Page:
- Hans Hofmann 1880–1966
- Oil paint on canvas
- Support: 2136 x 1318 mm
frame: 2184 x 1368 x 50 mm
- Purchased 1986
T04847 Nulli Secundus 1964
Oil on canvas 2136 × 1318 (84 1/8 × 51 7/8)
Inscribed ‘64 | hans hofmann’ b.r. and on back of canvas ‘Hans Hofmann’ t.r. and in another hand ‘Cat # 1537 | Nulli secundus | 1964 84 × 52 oil on canvas’ t.r.
Purchased from the artist's estate through André Emmerich Gallery, New York (Grant-in-Aid) 1986
Exh: Hans Hofmann - A Centennial Exhibition, André Emmerich Gallery, New York, Dec. 1980–Jan. 1981 (no number, repr. in col. [p.22]); Hans Hofmann: Late Paintings, Tate Gallery, March–May 1988 (21, repr. p.46 in col.)
Lit: Alan Gouk, ‘Put Up Or Shut Up: Hofmann at the Tate’, Artscribe, no.29, June 1981, pp.24–7, repr. p.25; Tate Gallery Report 1986–8, 1988, p.81, repr. (col.)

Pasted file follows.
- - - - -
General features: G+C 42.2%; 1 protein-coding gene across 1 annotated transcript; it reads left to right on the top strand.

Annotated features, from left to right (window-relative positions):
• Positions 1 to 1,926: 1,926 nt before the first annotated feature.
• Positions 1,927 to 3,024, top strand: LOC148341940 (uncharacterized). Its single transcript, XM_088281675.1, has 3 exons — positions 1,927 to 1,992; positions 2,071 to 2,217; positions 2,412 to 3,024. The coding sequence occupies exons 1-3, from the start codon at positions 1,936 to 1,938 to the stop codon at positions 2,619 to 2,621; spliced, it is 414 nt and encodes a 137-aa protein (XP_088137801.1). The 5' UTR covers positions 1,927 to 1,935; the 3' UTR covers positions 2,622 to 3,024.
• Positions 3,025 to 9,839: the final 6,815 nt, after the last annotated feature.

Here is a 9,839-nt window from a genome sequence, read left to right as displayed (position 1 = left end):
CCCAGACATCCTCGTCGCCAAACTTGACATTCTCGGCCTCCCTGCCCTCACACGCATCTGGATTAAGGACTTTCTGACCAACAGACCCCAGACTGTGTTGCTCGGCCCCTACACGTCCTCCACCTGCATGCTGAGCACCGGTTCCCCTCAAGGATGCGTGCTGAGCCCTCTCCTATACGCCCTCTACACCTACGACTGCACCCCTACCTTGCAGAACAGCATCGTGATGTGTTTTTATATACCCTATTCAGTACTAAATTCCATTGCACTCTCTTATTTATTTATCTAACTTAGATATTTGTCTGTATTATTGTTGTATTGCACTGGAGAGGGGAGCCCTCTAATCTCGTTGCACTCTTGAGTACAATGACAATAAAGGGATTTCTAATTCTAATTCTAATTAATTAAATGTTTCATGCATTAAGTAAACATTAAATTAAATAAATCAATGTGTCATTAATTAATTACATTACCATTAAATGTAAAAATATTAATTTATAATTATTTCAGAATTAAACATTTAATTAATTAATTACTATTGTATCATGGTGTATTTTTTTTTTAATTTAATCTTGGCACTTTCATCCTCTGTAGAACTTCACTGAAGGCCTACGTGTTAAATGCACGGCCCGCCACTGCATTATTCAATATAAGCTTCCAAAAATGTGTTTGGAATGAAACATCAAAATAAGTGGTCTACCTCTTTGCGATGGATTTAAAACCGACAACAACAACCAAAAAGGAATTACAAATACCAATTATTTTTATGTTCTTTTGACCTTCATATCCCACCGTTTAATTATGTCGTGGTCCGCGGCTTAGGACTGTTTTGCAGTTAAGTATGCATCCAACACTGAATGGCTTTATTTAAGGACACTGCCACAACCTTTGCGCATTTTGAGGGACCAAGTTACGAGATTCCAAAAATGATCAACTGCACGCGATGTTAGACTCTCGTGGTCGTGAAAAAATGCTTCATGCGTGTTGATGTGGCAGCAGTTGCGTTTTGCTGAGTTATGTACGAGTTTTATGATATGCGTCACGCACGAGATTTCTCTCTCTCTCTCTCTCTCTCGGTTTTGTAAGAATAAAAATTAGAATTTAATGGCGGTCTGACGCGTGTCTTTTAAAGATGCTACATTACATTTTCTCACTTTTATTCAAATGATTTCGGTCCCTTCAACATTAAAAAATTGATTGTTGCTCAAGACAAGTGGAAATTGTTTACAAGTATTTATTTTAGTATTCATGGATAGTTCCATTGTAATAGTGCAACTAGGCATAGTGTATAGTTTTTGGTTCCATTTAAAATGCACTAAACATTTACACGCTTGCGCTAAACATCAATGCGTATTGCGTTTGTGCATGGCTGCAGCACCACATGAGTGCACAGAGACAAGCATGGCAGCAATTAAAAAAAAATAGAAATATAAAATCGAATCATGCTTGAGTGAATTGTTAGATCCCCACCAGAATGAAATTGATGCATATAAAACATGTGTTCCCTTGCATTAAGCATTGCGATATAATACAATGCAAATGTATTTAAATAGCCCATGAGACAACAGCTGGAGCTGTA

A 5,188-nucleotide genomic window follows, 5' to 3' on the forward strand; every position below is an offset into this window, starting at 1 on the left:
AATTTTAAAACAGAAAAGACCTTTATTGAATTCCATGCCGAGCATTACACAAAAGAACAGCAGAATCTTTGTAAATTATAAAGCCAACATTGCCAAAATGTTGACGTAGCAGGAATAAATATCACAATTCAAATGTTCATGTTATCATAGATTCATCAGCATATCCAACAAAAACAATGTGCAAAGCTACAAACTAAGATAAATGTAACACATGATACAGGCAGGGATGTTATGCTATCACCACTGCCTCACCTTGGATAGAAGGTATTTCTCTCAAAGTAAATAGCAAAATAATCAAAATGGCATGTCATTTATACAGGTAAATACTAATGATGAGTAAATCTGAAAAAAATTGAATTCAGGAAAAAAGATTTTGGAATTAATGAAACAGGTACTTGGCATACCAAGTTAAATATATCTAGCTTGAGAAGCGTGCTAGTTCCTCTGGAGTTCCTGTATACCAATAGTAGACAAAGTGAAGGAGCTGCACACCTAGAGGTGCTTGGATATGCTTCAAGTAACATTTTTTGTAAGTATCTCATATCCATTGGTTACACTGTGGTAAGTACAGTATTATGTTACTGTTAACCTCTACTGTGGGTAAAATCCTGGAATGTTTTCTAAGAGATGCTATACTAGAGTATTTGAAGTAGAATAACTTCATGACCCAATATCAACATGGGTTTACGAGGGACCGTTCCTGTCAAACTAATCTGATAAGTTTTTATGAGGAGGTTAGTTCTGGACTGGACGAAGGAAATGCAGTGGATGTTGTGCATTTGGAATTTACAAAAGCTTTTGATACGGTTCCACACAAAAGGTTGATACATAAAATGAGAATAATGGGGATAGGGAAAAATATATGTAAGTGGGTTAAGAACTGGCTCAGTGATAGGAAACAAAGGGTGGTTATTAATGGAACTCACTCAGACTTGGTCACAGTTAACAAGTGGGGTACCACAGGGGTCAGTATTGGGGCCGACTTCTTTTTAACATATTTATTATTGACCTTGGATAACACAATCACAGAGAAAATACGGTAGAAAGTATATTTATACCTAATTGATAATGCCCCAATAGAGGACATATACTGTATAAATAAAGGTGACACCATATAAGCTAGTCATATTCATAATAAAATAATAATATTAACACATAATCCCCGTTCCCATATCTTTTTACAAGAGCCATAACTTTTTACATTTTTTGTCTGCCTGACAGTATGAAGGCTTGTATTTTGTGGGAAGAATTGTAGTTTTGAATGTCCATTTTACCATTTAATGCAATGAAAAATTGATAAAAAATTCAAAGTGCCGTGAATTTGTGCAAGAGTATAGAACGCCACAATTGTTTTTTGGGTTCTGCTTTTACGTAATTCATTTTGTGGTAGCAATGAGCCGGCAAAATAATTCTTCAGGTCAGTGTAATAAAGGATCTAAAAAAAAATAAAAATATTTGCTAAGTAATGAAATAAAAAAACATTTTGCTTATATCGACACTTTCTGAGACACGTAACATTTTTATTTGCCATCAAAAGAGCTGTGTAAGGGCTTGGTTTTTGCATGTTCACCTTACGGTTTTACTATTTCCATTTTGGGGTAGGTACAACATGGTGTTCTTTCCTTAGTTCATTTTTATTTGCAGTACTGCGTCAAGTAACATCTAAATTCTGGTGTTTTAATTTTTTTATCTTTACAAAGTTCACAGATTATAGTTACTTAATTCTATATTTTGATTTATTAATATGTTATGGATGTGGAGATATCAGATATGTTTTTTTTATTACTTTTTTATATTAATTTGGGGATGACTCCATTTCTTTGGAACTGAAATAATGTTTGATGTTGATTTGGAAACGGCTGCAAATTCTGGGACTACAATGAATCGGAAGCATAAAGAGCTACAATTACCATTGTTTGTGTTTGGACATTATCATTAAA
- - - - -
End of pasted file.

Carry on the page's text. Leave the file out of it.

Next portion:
‘Nulli Secundus’ is a painting from the late phase of Hofmann's career. Its lower half is dominated by an area of red, with smaller, horizontal areas of black in the middle and at the bottom of the painting. There is a smooth layer of white paint at the very top of the work. Immediately below, on the left and right, are areas of blue. The blue patch on the right has been applied with a lightly loaded brush and the paint has been dragged from right to left. To the left of this is a smear of yellow paint which has been squeezed directly from the tube. The blue area on the left has been vigorously brushed and is of an uneven thickness. Below this Hofmann has applied, in turn, white, green and yellow in thick layers, wet on wet, dragging the brush in forceful vertical strokes so that the colours are mixed. Just below this, above left of centre, is a section of thick impasto where Hofmann has squeezed red, yellow, green, white and black paint directly from the tube. There is also evidence of the use of a palette knife. In the bottom right corner, where the artist's signature is located, Hofmann has repeated the white he used at the top suggesting, misleadingly, that the white is a ground over which the other colours have been applied. In fact, both areas of white were applied relatively late in the painting process.